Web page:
Let’s stick with the 7% number or 1/14 applicants selected. At that rate, we’re talking Princeton or Yale. (See selective admit rates here.) Note: It’s possible both are really somewhere in the 6.x range, but no need to split hairs (or vegetables if you’re using your kitchen bar for this exercise). You can quickly find most school’s CDS online (here is Georgia Tech’s) and use it to provide additional context beyond what’s listed in their marketing materials. Here are the ones for Yale and Princeton. Since these are standardized, you can always go right to Section C for information on freshman admission.Common Data Set Initiative

Section C1: Provides applicant breakdown by gender. Is the distribution equal in applicants or admits at the school you’re applying to? Generally, there is some variance. I’d encourage you to look over several years of data to see if there is consistency or a trend. Does the school currently have gender equity in their class? Does it appear from the data or from their messaging or from looking at multiple years that they’re increasing the number of men or women in their class overall?

Section C7:  This section outlines what each school places priority on in their admission and decision making process. You’ll find highly selective schools will incorporate far more factors beyond academics here (extra-curricular involvement, geographic origin, first generation students, etc.) and they also convey the level of importance they place on each factor. So expect schools below 20% in admit rate to check off plenty of additional boxes and assign relative importance. This is a somewhat quantitative illustration of a very nuanced holistic review that schools should be discussing on their websites and presentations. Good news: Yale makes this incredibly easy to find, as they have a site entitled: “What Yale Looks For.” (For the record, I think all schools should standardize that naming convention.)

Section C9:  This section provides test score information by band. Note: admitted averages are typically higher than enrolling averages (which is what the CDS displays). So it’s safe to assume that the representation for admitted students in the higher bands is greater than these tables display. In other words, if 75+% of enrolling students scored above 700 on each section, it’s likely that the admitted pool was some number above that. And therefore a lower percentage in lower bands.

Section C10: Class Rank. So at Princeton 94% of students finished in the top 10% of their class. At Yale that number was 97%. At Tech it was 87%. While many high schools do not rank, this is still a good frame of reference for understanding the quality of a school’s class. And, let’s be honest, the school may not rank per se, and some may not even provide percentile bands, but you still know where you relatively stand in the class in terms of performance- and how you’ll “read” in an application versus a classmate or someone who may have applied from your high school last year.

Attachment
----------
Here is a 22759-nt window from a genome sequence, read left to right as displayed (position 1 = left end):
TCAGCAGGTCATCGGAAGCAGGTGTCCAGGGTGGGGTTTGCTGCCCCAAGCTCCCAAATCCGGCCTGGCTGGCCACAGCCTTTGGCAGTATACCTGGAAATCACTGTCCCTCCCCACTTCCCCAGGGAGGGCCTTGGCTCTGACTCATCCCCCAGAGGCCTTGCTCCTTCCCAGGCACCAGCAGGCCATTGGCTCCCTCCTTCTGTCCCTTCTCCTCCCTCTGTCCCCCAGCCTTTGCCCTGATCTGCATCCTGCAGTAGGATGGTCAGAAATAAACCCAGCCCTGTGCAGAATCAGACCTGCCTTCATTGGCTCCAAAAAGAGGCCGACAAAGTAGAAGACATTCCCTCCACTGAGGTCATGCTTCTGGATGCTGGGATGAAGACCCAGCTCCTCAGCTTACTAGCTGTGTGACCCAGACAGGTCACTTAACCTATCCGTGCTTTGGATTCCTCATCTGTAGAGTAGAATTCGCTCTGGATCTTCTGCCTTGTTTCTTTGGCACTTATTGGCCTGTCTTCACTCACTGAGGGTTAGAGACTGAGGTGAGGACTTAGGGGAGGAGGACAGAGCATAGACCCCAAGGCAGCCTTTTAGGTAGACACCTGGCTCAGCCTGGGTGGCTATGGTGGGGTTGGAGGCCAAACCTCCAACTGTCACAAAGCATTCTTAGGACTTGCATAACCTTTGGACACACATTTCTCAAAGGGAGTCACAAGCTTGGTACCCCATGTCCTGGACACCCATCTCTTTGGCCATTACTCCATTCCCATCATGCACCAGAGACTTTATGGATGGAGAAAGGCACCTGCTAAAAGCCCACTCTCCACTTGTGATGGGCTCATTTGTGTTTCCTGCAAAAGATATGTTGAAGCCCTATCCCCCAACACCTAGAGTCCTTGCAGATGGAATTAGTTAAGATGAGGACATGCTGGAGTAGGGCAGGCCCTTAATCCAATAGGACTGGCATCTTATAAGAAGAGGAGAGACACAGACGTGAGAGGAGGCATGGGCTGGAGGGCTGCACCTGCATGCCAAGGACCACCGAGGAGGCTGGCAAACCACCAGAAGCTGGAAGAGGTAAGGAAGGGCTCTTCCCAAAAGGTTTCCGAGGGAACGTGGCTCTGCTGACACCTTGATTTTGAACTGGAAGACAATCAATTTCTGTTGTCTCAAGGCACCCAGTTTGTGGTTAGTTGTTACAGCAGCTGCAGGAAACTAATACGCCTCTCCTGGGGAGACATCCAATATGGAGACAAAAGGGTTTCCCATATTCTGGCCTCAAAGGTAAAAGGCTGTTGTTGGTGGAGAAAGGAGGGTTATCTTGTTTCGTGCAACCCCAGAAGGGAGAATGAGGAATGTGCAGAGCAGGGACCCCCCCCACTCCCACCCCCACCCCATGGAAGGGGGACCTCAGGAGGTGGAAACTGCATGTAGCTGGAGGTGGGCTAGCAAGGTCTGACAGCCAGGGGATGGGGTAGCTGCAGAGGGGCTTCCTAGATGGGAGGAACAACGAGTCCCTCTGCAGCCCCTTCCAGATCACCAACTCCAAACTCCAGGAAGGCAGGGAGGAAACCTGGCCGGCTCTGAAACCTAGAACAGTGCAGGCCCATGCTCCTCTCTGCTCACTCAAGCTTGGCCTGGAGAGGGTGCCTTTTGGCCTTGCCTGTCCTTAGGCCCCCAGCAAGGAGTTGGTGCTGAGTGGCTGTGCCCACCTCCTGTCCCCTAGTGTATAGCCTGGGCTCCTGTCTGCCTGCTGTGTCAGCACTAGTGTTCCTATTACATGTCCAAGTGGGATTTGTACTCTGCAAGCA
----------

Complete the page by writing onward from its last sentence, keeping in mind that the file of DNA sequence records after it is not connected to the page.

Feel free to delve deeper into the CDS of any school you plan to apply to. Other sections will give insight on number of students from in and out of state, detailed information on financial aid, size of classes, and faculty degree attainment information. All of these are more data and information that provide context for the admission process, but they also give you a clearer understanding of who is at each institution. But, we’re going to stop with Section C in an effort to keep this blog under 2000 words.

So What?

Unlike my son, you are not going to know 1/3 of the applicants personally. You won’t be able to put their “trustworthiness” or “entrepreneurial acumen” on a Likert Scale. But you can dig a bit deeper than simple ranges or profiles universities often put on home pages. And doing that is critical to help you better understand the competition and review.

  • If 92% of the students enrolling at a school were in the top 10% (and a higher percentage still in their admitted pool) and you are not, what will help make you part of that other 8%?
  • If a school’s CDS, in addition to their site and materials, is saying they don’t put much value or importance on testing and that is your strongest point within your application, you should be factoring that into “your admit rate” vs. the school’s published number.
  • If they report in their CDS that “demonstrated interest” is not part of their process…it’s not. No need to call or email incessantly, or ask others to do so on your behalf.
  • And lastly, if you are a valedictorian with a perfect test score are you guaranteed admission to all schools? NO. These numbers are helpful, but they don’t tell the entire story. The CDS provides data that reinforces what these schools will be saying in information sessions and outlining on their publications and websites– far more than academics are taken into account at our nation’s most elite schools.

Soooooo….What?!

  1. Do your homework. Read and research past the first page of a brochure or website. Read about a school’s mission. Check out their CDS. Ask good questions when you are on campus that really help you get to the answers that you need to make a good decision on where to apply, and ultimately where to attend.
  2. Acknowledge that at highly selective schools the kitchen bar is filled with lots of talent. Lots of far more perfectly ripe vegetables than they can possibly admit. And further, that many factors will be used to make admission decisions, so 100% predictability is impossible.
  3. Diversify your school set. I’m telling you the same thing I told my son. Go for it. Apply where you really want to go. But understand that you need to have schools on your list with a range of admit rates (7%-16% is not “a range”); schools that put priority on your strengths; and schools where their data and your interests align.

Made the sub-2000 word mark, but barely. Thanks for reading about data over the summer. Now go enjoy the pool.